Theatrics slapstick and cheer are cinematic qualities you rarely find outside the realm of animation. Disney perfected it with their pantheon of cartoon classics mixing music humor spectacle and light-hearted drama that swept up children while still capturing the imaginations and hearts of their parents. But these days even reinterpretations of fairy tales get the gritty make-over leaving little room for silliness and unfiltered glee. Emerging through that dark cloud is Mirror Mirror a film that achieves every bit of imagination crafted by its two-dimensional predecessors and then some. Under the eye of master visualist Tarsem Singh (The Fall Immortals) Mirror Mirror's heightened realism imbues it with the power to pull off anything — and the movie never skimps on the anything.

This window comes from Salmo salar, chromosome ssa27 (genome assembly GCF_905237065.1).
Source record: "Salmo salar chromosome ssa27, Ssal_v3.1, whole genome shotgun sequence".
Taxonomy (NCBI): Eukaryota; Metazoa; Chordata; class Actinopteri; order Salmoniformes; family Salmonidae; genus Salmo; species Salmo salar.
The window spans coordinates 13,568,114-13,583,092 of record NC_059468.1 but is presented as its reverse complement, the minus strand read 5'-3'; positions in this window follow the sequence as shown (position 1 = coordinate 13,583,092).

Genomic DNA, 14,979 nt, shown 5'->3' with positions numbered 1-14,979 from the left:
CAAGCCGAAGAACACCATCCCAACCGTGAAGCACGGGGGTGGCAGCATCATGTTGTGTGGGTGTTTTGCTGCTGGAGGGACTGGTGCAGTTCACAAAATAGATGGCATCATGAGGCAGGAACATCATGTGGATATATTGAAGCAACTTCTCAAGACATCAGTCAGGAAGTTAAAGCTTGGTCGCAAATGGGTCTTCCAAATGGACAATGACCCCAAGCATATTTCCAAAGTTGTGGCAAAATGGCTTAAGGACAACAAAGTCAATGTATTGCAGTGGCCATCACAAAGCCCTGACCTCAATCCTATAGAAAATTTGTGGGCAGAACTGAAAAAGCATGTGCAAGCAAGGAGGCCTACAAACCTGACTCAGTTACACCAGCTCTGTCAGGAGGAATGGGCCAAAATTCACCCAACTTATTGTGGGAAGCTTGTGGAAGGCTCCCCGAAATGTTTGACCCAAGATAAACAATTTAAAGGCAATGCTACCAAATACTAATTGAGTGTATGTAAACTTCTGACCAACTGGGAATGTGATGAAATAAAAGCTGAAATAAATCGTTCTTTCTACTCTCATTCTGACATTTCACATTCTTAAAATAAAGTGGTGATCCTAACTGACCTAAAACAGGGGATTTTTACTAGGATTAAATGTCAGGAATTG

Like its animated counterparts Mirror Mirror stays faithful to its source material but twists it just enough to feel unique. When Snow White (Lily Collins) was a little girl her father the King ventured into a nearby dark forest to do battle with an evil creature and was never seen or heard from again. The kingdom was inherited by The Queen (Julia Roberts) Snow's evil stepmother and the fair-skinned beauty lived locked up in the castle until her 18th birthday. Grown up and tired of her wicked parental substitute White sneaks out of the castle to the village for the first time. There she witnesses the economic horrors The Queen has imposed upon the people of her land all to fuel her expensive beautification. Along the way Snow also meets Prince Alcott (Armie Hammer) who is suffering from his own money troubles — mainly being robbed by a band of stilt-wearing dwarves. When the Queen catches wind of the secret excursion she casts Snow out of the castle to be murdered by her assistant Brighton (Nathan Lane).